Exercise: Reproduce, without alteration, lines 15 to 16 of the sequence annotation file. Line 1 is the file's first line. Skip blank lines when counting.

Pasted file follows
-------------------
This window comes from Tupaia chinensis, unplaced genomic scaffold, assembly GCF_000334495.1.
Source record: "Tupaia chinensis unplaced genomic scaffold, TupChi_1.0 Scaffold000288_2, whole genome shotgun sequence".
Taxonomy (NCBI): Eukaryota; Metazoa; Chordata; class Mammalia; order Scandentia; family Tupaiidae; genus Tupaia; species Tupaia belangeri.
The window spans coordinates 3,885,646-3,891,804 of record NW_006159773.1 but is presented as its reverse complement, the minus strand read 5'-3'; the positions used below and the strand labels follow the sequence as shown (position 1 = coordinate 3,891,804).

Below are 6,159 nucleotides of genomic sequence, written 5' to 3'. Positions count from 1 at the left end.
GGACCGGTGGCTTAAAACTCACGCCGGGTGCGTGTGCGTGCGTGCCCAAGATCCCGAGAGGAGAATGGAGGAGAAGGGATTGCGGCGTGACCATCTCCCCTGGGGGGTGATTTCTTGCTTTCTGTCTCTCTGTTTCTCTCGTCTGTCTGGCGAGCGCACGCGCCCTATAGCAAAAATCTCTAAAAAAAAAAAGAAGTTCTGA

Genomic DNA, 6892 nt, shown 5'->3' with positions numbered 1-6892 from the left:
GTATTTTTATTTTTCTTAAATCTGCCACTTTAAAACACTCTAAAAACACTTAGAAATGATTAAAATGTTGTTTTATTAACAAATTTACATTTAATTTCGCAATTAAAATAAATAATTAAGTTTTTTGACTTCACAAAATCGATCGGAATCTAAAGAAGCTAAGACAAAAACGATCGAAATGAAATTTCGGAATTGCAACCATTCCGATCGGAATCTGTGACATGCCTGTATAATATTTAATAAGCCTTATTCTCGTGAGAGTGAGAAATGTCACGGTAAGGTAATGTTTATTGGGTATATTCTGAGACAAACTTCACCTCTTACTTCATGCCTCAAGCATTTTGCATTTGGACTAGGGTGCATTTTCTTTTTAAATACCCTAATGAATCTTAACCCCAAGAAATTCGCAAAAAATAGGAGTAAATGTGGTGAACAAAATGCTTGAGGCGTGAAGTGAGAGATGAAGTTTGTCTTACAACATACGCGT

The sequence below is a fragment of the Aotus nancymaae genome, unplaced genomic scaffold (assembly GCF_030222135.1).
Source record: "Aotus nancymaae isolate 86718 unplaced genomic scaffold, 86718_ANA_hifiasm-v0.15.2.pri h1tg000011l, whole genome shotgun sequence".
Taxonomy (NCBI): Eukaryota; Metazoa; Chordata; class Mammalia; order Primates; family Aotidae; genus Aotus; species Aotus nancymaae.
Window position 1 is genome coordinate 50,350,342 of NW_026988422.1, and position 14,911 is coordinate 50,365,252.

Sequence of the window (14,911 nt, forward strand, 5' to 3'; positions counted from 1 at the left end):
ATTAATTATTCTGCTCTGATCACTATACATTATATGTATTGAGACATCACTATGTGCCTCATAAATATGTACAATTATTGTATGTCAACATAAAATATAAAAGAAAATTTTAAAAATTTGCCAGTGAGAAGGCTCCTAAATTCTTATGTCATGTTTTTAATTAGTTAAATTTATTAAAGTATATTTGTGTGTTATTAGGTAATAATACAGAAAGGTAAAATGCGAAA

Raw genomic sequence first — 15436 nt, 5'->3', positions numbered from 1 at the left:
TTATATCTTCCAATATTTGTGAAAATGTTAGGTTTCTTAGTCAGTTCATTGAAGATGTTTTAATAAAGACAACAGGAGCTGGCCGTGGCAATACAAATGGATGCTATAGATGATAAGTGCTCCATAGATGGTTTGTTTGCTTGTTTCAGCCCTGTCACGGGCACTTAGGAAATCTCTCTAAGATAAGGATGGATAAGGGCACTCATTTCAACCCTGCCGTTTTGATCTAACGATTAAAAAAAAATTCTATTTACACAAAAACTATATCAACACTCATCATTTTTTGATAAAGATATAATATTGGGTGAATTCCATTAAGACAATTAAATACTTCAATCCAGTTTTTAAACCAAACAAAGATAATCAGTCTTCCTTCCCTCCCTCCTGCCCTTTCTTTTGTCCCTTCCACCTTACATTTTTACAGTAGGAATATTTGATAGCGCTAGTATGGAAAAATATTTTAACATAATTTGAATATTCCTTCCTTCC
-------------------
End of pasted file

Raw genomic sequence first — 15436 nt, 5'->3', positions numbered from 1 at the left:
TTATATCTTCCAATATTTGTGAAAATGTTAGGTTTCTTAGTCAGTTCATTGAAGATGTTTTAATAAAGACAACAGGAGCTGGCCGTGGCAATACAAATGGATGCTATAGATGATAAGTGCTCCATAGATGGTTTGTTTGCTTGTTTCAGCCCTGTCACGGGCACTTAGGAAATCTCTCTAAGATAAGGATGGATAAGGGCACTCATTTCAACCCTGCCGTTTTGATCTAACGATTAAAAAAAAATTCTATTTACACAAAAACTATATCAACACTCATCATTTTTTGATAAAGATATAATATTGGGTGAATTCCATTAAGACAATTAAATACTTCAATCCAGTTTTTAAACCAAACAAAGATAATCAGTCTTCCTTCCCTCCCTCCTGCCCTTTCTTTTGTCCCTTCCACCTTACATTTTTACAGTAGGAATATTTGATAGCGCTAGTATGGAAAAATATTTTAACATAATTTGAATATTCCTTCCTTCC